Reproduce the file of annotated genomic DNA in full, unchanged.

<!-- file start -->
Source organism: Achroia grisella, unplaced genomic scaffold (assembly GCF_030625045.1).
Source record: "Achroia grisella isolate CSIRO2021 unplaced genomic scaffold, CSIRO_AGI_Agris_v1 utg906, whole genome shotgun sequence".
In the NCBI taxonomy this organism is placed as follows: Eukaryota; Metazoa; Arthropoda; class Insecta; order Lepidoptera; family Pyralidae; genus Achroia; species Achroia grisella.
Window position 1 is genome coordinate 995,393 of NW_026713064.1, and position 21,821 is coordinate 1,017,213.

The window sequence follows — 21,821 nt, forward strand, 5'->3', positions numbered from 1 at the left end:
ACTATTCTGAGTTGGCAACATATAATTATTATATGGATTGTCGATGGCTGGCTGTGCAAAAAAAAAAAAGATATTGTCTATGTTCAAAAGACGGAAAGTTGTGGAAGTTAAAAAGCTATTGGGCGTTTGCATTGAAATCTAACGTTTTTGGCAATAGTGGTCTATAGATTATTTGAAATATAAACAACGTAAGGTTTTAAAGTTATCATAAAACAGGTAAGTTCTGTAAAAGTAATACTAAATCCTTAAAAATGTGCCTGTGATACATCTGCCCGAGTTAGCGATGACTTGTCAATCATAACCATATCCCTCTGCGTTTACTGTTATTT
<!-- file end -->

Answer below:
Source organism: Achroia grisella, unplaced genomic scaffold (assembly GCF_030625045.1).
Source record: "Achroia grisella isolate CSIRO2021 unplaced genomic scaffold, CSIRO_AGI_Agris_v1 utg906, whole genome shotgun sequence".
In the NCBI taxonomy this organism is placed as follows: Eukaryota; Metazoa; Arthropoda; class Insecta; order Lepidoptera; family Pyralidae; genus Achroia; species Achroia grisella.
Window position 1 is genome coordinate 995,393 of NW_026713064.1, and position 21,821 is coordinate 1,017,213.

The window sequence follows — 21,821 nt, forward strand, 5'->3', positions numbered from 1 at the left end:
ACTATTCTGAGTTGGCAACATATAATTATTATATGGATTGTCGATGGCTGGCTGTGCAAAAAAAAAAAAGATATTGTCTATGTTCAAAAGACGGAAAGTTGTGGAAGTTAAAAAGCTATTGGGCGTTTGCATTGAAATCTAACGTTTTTGGCAATAGTGGTCTATAGATTATTTGAAATATAAACAACGTAAGGTTTTAAAGTTATCATAAAACAGGTAAGTTCTGTAAAAGTAATACTAAATCCTTAAAAATGTGCCTGTGATACATCTGCCCGAGTTAGCGATGACTTGTCAATCATAACCATATCCCTCTGCGTTTACTGTTATTT